• Attorney Andrew Steiger

Is Your IRA Inheritance SECURE?

A growing trend in estate planning is the importance of individual retirement accounts (IRAs) in the overall estate plan and maximizing the after-tax value of these accounts to heirs. These accounts are now one of the most valuable assets in a decedent's estate and are an important source of wealth for future generations. The recently enacted SECURE Act, passed into law and signed by President Trump in December of 2019, may impact who clients designate as the beneficiary of an IRA that may be inherited. Clients should review the impact of the new SECURE Act and determine if a change in beneficiaries is required.


Background


Prior to the passage of the Secure Act, a beneficiary of an IRA would be subject to certain required minimum distribution (RMD) rules under federal tax laws. Many practitioners would consider the prior law of inherited IRAs to be generous because the RMD factor would consider the beneficiary's expected lifespan when calculating the RMD of the beneficiary. The RMD factor calculation is based on age, so the younger the beneficiary the longer period of time and smaller initial distribution requirements of the inherited IRA. As a result, the federal taxable income inclusion for a beneficiary would be smaller the younger the beneficiary is. If the beneficiary were very young, like a minor child, the RMD would be very small, which would allow the benefit of tax deferred growth of the inherited IRA and the ability to maximize wealth accumulation. This strategy was often referred to as the "stretch IRA".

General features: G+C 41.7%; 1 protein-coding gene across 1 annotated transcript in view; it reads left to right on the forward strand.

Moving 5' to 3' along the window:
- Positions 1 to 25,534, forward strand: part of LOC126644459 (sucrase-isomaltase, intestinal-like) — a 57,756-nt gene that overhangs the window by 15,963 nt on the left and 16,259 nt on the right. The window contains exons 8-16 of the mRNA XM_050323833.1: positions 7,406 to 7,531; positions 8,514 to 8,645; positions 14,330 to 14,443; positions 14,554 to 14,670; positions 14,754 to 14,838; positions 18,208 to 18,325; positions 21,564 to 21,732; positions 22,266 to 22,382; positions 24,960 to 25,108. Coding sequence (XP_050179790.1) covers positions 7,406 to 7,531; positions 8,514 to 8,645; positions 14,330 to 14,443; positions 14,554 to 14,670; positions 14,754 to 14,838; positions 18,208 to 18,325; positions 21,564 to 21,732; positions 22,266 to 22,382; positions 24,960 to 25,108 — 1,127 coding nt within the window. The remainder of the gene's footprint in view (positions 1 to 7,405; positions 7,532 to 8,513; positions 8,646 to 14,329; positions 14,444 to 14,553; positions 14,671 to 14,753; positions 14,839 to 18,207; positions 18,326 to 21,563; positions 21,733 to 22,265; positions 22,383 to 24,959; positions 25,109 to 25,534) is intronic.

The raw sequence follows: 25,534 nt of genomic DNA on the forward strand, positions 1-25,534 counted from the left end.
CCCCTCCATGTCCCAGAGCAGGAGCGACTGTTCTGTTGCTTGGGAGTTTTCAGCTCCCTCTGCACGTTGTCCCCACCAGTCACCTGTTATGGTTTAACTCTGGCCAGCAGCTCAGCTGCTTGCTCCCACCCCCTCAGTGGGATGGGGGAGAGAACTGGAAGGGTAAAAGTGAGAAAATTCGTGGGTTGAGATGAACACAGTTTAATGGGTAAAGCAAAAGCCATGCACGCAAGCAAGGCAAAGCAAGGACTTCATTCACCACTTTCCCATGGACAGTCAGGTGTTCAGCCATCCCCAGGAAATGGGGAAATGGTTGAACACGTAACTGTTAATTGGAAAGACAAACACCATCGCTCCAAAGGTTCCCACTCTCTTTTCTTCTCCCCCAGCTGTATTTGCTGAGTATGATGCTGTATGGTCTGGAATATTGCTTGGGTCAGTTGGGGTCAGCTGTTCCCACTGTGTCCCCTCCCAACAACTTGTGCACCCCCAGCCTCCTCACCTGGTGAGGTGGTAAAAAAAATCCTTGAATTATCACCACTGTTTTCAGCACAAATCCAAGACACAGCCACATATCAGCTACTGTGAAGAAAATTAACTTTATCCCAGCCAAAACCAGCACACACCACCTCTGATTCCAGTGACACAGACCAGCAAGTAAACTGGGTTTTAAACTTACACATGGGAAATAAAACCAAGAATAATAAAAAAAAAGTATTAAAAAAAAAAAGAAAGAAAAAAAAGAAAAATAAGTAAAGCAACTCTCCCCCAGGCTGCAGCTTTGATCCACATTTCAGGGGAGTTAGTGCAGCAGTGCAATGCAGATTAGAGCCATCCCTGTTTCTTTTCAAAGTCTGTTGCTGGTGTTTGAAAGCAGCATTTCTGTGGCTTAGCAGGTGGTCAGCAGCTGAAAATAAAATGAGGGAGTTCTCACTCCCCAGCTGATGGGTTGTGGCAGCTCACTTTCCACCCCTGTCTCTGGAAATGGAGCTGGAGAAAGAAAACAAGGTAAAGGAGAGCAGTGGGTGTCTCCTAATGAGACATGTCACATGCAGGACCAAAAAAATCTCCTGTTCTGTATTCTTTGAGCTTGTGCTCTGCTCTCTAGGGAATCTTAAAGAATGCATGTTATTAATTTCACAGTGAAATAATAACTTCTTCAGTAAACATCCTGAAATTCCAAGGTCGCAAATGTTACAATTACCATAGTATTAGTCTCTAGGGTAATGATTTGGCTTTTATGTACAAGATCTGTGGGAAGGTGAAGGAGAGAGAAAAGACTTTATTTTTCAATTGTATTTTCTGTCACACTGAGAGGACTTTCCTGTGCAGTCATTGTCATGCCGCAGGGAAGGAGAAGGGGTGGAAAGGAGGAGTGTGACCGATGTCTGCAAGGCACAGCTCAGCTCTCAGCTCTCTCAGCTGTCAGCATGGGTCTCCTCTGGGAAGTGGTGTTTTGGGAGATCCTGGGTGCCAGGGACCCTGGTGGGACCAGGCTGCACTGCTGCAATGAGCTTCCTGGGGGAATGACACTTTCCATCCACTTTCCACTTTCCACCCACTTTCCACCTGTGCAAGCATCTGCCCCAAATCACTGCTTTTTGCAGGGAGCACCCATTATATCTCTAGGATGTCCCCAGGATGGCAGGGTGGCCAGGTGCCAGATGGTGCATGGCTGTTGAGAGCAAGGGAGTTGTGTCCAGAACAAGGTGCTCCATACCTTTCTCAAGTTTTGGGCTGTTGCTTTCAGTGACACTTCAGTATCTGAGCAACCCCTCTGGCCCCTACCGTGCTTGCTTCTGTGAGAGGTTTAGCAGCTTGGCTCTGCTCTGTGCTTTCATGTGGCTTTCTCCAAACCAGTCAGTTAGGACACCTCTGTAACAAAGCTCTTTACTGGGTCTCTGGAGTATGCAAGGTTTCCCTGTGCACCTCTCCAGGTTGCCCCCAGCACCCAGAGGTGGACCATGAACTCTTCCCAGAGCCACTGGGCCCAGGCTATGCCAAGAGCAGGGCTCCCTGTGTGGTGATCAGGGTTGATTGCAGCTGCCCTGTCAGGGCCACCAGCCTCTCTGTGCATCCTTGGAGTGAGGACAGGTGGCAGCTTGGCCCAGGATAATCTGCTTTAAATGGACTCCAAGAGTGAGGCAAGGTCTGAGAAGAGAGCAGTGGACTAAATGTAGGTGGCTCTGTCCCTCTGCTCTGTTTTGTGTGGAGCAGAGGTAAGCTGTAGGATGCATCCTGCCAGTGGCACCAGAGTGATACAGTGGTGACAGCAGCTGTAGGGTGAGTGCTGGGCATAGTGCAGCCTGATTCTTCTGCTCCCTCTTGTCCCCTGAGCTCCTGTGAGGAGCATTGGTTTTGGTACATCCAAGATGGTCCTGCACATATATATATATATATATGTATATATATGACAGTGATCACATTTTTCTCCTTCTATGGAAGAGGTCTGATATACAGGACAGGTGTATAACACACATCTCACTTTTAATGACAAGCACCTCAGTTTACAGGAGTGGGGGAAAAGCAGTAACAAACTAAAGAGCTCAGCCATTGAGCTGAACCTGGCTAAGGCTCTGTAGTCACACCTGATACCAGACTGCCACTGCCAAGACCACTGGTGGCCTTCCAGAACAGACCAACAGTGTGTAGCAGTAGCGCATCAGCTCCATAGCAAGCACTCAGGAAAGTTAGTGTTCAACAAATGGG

The SECURE Act Impact


The SECURE Act eliminates the ability to stretch out inherited IRA income inclusions over a period of many years, sometimes many decades or even an entire lifetime. The general rule is a beneficiary of an inherited IRA must include the full amount of the IRA in the beneficiary's taxable income within ten years of inheriting the IRA. There are a number of exceptions to the ten year rule, but generally the ability to "stretch" the IRA out indefinitely is lost for beneficiary's who are more than one generation below the decedent. If you have questions or would like a complimentary estate plan review in light of the recent passage of the SECURE Act, please contact Attorney Andrew M. Steiger at Steiger Tax Law.

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